Row­ing opens door to Par­a­lympics for Frost

Orleans Star - - LOCAL SPORTS - Dan Plouffe daniel.plouffe@transcontinental.ca

Or­léans’ Kevin Frost is set on re­al­iz­ing his dream of tak­ing part in the Par­a­lympic Games any way he can. That’s why the deaf-blind ath­lete turned to row­ing in the sum­mer­time since his orig­i­nal pur­suit of speed­skat­ing re­mains off the of­fi­cial Par­a­lympic ros­ter.

“It’s like speed­skat­ing be­cause it’s very pre­cise,” says Frost, who is mid­way through his third row­ing sea­son.“In any sport, you can’t just learn overnight. It takes about five years min­i­mum to re­ally get it.”

Frost at­tended a se­lec­tion camp for the na­tional adap­tive row­ing team in May, but has since been com­pet­ing in Mas­ters com­pe­ti­tions with able-bod­ied row­ers from the Ottawa Row­ing Club since other ath­letes were cho­sen to com­pete in World Cup events.

“I wasn’t up­set,” Frost notes. “I didn’t make the cut, but what was en­joy­able about it is that it taught me how much more im­por­tant tech­nique is in all sports, but es­pe­cially in row­ing.”

It takes a lot of ded­i­ca­tion – in­clud­ing a 4:30 a.m. wakeup for morn­ing prac­tices when the wa­ter is calm – to learn how to row prop­erly, Frost adds. On top of that, there’s plenty more to learn in a com­pe­ti­tion set­ting, such as a re­cent re­gatta in Montreal when his team’s boat was blown into an­other lane by a fierce wind in rough wa­ters.

“Able-bod­ied peo­ple can see and hear their waves and I can’t,” notes Frost, who was told by the Cana­dian coach that he has plenty of po­ten­tial. “She said, ‘You’re miss­ing the two most im­por­tant things in row­ing – your hear­ing and your vi­sion – so you’re go­ing on some­thing that’s never been done in the sport of row­ing.’”

Frost has yet to make it onto the in­ter­na­tional stage for Canada, but there may be a few doors open­ing for him in the near fu­ture. Cur­rently, adap­tive row­ing places ath­letes with dif­fer­ent dis­abil­i­ties to­gether (a leg am­putee and a vis­ually-im­paired ath­lete could both be mem­bers of the same boat, for ex­am­ple), but Frost has heard the In­ter­na­tional Par­a­lympic Com­mit­tee will cre­ate a cat­e­gory ex­clu­sively for the vi­su­al­ly­im­paired prior to the 2012 Par­a­lympic Games in Lon­don, Eng­land.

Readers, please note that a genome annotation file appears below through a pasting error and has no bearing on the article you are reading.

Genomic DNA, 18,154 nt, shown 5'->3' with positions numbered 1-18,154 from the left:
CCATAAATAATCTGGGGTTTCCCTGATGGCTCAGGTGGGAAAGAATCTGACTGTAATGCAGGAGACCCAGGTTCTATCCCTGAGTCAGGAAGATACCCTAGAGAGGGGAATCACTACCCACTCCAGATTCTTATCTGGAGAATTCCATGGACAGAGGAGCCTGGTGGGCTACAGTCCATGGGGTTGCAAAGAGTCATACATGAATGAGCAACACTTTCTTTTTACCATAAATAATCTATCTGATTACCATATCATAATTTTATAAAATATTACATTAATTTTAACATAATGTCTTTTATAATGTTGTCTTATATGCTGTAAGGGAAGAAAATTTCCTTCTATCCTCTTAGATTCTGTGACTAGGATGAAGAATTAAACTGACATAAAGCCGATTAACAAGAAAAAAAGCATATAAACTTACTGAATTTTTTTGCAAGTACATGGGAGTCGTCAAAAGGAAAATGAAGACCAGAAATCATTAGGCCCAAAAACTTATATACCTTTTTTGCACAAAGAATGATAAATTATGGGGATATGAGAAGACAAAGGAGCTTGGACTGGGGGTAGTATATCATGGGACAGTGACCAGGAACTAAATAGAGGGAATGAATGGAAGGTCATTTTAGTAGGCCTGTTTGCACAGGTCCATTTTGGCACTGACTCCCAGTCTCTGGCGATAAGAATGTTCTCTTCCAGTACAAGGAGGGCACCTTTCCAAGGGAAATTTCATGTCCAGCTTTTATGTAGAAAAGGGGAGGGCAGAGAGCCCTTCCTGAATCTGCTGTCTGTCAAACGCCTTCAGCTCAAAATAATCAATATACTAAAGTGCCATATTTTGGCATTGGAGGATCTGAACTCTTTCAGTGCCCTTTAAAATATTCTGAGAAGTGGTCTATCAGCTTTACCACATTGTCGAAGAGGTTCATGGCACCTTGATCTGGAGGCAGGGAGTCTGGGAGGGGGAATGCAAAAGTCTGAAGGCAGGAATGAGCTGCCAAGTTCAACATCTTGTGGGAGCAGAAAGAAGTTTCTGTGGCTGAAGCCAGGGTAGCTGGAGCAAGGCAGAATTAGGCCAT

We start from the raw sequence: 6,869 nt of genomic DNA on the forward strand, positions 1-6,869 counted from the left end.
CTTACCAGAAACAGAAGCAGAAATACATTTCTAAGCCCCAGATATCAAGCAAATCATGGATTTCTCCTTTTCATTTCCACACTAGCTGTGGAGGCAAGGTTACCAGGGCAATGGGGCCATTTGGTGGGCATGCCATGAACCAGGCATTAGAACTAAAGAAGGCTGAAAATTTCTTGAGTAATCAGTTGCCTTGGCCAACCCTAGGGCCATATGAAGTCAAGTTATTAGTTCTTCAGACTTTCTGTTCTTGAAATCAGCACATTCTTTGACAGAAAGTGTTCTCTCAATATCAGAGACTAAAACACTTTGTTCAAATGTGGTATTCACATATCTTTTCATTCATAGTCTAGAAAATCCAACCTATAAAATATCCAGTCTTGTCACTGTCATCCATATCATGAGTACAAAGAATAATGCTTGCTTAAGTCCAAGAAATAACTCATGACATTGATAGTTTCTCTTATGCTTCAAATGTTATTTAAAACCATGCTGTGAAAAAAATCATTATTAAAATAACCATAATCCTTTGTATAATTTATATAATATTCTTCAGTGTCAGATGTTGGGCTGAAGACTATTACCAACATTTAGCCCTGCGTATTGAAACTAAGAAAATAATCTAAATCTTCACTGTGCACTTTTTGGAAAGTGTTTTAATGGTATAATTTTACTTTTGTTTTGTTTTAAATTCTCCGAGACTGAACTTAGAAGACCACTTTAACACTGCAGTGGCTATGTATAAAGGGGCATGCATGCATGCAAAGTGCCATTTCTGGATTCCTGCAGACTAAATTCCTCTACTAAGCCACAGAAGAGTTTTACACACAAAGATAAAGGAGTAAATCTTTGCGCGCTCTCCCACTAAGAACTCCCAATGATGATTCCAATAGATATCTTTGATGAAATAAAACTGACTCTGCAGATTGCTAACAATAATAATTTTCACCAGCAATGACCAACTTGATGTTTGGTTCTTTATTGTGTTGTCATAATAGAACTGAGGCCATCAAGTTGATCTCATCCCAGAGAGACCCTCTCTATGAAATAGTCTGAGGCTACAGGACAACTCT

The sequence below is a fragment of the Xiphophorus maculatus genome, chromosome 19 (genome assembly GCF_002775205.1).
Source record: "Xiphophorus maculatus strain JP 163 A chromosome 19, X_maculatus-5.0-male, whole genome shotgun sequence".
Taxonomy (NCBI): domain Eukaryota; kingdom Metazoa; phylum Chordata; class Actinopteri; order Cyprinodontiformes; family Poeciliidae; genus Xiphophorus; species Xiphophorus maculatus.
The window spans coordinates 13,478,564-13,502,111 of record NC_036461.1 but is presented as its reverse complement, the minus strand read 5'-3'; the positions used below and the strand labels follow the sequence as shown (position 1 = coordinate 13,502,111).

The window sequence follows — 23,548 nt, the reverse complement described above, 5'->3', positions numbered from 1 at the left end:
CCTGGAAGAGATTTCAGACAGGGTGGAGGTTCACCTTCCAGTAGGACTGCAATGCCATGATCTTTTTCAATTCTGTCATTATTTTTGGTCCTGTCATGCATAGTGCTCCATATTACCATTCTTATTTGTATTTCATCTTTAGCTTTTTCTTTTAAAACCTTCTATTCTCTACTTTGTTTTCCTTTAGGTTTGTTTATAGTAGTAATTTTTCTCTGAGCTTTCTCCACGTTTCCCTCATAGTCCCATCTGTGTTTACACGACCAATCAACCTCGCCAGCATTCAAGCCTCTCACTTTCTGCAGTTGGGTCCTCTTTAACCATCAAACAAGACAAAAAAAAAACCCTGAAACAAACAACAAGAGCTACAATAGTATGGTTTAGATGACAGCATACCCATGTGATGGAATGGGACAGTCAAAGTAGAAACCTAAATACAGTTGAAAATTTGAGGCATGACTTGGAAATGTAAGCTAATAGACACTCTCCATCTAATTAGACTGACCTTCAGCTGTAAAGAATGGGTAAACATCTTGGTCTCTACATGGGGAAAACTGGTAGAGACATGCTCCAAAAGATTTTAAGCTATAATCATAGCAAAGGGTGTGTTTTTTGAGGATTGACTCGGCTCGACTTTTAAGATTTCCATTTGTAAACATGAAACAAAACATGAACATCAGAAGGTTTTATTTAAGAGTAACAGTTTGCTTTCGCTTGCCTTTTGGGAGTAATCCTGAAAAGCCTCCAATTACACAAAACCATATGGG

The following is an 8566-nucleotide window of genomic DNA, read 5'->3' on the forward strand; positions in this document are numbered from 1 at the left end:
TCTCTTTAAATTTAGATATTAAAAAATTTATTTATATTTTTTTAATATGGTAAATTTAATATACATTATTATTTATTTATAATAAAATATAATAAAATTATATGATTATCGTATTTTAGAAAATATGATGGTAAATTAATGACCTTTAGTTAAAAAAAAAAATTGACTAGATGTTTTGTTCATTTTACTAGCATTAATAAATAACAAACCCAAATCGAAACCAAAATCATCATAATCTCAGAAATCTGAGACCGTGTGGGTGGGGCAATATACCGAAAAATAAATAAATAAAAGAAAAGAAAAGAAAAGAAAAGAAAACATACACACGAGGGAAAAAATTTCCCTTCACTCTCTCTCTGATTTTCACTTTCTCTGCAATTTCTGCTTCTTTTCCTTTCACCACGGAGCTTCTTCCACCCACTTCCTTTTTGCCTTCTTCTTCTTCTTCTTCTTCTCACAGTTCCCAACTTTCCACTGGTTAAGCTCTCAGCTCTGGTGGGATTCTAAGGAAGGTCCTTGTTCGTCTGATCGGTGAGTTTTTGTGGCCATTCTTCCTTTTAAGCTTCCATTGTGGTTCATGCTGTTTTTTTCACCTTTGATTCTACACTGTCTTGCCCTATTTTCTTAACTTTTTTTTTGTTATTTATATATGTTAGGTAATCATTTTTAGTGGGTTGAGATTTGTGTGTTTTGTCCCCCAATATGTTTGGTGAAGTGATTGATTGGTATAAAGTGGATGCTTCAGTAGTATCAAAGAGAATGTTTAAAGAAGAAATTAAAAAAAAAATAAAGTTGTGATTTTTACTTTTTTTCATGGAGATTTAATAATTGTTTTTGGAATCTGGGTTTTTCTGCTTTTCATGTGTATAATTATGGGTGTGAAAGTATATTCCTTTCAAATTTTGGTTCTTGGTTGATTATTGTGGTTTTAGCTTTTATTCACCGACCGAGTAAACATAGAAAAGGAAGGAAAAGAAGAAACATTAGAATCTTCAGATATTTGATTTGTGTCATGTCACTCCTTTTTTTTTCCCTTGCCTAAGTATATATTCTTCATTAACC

Frost was also re­cently told by a Rideau Ca­noe Club of­fi­cial that the same is true for kayak­ing, so he may give that sport a try as well.

“Of course I want to make the Par­a­lympic team,” says Frost, who also takes an in­ter­est in try­ing curl­ing or alpine ski­ing. “That would be a way for me to con­quer what I want to achieve. That would be the ideal way to fin­ish.”

Frost tar­gets the 2012 Games since that will hope­fully have given him enough time to learn, train and per­fect his row­ing tech­nique.

Frost has also started a blog at kev­in­frost.word­press.com.

Photo sup­plied

Kevin Frost (left) worked out with the Cana­dian adap­tive row­ing team in May, but wasn't se­lected to be a part

of the in­ter­na­tional boat. Frost still hopes to im­prove his tech­nique in time for the 2012 Par­a­lympic Games.

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